I was waiting for something like this in Windsor, which was joined by the Chief and Thomas. You can hear the relish in his voice.
It may be argued that if what we say is true some Presidential determinations that statutes are unconstitutional will not be subject to our review. That is as it should be, when both the President and the plaintiff agree that the statute is unconstitutional. Where the Executive is en- forcing an unconstitutional law, suit will of course lie; but if, in that suit, the Executive admits the unconstitution- ality of the law, the litigation should end in an order or a consent decree enjoining enforcement. This suit saw the light of day only because the President enforced the Act (and thus gave Windsor standing to sue) even though he believed it unconstitutional. He could have equally chosen (more appropriately, some would say) neither to enforce nor to defend the statute he believed to be unconstitu- tional, see Presidential Authority to Decline to Execute Un- constitutional Statutes, 18 Op. Off. Legal Counsel 199 (Nov. 2, 1994)—in which event Windsor would not have been injured, the District Court could not have refereed this friendly scrimmage, and the Executive’s determination of unconstitutionality would have escaped this Court’s desire to blurt out its view of the law.
This is the OLC opinion cited during oral arguments.
The matter would have been left, as so many matters ought to be left, to a tug of war between the President and the Congress, which has innumerable means (up to and including impeachment) of compelling the President to enforce the laws it has written. Or the President could have evaded presentation of the constitutional issue to this Court simply by declining to appeal the District Court and Court of Appeals dispositions he agreed with. Be sure of this much: If a President wants to insulate his judgment of unconstitutionality from our review, he can. What the views urged in this dissent produce is not insulation from judicial review but insulation from Executive contrivance.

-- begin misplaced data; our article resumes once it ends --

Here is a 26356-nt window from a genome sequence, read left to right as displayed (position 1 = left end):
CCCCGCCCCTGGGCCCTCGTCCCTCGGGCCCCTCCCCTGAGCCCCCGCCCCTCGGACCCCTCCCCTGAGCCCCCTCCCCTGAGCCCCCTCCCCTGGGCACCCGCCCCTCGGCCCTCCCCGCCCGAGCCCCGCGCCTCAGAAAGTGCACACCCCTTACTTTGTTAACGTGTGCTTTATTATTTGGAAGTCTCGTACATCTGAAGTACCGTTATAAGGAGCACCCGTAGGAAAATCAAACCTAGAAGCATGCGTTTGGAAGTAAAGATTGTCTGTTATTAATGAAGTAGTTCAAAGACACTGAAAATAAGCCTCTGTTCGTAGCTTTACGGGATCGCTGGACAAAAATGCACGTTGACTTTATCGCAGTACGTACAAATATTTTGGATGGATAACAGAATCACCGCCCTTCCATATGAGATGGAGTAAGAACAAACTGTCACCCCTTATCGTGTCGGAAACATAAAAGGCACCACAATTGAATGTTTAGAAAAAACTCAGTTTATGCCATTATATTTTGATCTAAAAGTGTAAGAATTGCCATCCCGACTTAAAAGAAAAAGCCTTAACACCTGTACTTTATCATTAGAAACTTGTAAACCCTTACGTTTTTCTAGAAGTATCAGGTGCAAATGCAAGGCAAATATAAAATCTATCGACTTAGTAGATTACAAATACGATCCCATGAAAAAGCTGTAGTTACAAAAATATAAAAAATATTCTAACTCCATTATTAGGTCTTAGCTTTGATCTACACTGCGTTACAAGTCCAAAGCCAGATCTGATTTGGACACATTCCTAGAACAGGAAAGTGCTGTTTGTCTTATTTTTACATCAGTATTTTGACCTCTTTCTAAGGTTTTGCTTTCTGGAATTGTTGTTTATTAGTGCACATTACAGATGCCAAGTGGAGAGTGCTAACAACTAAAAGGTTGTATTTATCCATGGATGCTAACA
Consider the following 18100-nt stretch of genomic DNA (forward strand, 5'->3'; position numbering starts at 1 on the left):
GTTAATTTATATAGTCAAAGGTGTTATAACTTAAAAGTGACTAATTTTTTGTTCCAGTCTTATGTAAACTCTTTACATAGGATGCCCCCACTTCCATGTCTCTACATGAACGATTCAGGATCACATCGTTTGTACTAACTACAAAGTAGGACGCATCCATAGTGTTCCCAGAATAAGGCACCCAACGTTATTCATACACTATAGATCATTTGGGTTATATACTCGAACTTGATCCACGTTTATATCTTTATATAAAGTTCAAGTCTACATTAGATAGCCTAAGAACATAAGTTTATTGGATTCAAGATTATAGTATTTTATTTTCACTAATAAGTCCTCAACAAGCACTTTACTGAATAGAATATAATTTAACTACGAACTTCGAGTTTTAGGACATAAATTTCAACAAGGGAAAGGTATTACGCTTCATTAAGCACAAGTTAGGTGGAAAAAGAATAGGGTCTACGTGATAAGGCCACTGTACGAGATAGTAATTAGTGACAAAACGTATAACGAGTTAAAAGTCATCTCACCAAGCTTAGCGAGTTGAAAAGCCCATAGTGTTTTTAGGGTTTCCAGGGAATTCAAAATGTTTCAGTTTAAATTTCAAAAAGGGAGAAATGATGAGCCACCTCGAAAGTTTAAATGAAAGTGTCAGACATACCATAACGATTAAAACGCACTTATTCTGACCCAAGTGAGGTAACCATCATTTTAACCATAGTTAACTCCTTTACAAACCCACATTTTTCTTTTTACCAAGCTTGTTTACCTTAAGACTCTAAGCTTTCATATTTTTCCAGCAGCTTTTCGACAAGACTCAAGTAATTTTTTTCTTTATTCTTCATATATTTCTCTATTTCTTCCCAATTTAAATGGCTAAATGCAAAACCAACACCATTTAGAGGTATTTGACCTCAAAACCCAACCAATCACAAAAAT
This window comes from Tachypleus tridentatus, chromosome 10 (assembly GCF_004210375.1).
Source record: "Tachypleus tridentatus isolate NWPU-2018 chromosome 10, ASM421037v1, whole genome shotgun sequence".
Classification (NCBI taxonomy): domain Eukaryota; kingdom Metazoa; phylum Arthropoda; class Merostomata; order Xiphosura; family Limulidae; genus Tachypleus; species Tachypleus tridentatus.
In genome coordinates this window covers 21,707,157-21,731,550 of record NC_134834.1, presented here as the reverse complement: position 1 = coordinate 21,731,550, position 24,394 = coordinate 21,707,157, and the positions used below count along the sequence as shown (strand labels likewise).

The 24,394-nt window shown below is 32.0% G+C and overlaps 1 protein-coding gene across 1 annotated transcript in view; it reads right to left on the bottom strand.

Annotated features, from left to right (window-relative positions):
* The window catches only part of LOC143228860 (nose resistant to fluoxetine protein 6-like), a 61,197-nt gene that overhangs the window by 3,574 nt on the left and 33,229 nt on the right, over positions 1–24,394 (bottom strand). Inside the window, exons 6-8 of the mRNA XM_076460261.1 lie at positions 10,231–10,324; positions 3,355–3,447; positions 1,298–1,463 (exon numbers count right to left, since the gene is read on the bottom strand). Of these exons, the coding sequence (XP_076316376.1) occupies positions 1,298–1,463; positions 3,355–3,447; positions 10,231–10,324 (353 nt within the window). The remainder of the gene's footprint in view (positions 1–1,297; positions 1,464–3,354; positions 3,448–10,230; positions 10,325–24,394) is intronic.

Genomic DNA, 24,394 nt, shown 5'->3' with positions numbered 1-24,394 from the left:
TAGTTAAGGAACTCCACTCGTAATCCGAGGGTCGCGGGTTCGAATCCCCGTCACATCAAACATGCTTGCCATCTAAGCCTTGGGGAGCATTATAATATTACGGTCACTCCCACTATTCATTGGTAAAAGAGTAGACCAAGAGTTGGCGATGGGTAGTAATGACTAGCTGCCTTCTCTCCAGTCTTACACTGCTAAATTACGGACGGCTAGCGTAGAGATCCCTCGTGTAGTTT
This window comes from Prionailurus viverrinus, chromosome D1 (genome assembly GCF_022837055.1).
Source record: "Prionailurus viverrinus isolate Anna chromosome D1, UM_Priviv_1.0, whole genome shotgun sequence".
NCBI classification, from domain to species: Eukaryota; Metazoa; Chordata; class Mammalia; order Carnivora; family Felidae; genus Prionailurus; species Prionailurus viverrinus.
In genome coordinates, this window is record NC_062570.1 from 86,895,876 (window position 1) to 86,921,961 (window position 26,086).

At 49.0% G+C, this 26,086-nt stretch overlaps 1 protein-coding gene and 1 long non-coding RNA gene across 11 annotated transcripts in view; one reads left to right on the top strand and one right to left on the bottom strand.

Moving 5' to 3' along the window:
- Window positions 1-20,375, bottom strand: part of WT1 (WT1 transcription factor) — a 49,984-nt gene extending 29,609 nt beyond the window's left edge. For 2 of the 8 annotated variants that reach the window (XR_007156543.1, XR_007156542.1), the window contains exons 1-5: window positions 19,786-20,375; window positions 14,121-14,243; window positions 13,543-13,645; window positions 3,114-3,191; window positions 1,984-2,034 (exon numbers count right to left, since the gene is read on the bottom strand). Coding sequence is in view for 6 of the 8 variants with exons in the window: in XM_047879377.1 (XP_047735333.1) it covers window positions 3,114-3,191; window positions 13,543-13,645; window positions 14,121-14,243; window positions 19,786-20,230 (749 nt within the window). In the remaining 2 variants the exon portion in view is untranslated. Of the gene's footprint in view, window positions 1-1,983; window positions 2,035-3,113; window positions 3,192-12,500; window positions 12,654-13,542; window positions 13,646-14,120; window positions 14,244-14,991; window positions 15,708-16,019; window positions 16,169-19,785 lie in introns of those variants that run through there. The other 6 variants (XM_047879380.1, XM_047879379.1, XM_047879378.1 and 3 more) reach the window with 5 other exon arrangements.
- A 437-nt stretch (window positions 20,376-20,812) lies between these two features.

Kennedy replies that it would be wrong to insulate the President’s decision from judicial review, if he fails to defend the law.
Kennedy made a similar point in his Perry dissent:
The California Supreme Court has determined that this purpose is undermined if the very officials the initiative process seeks to circumvent are the only parties who can defend an enacted initiative when it is challenged in a legal proceeding . . . . Giving the Governor and attorney general this de facto veto will erode one of the cornerstones of the State’s governmental structure. See 52 Cal. 4th, at 1126–1128, 265 P. 3d, at 1006– 1007. And in light of the frequency with which initiatives’ opponents resort to litigation, the impact of that veto could be substantial. . . . As a consequence, California finds it necessary to vest the re- sponsibility and right to defend a voter-approved initiative in the initiative’s proponents when the State Executive declines to do so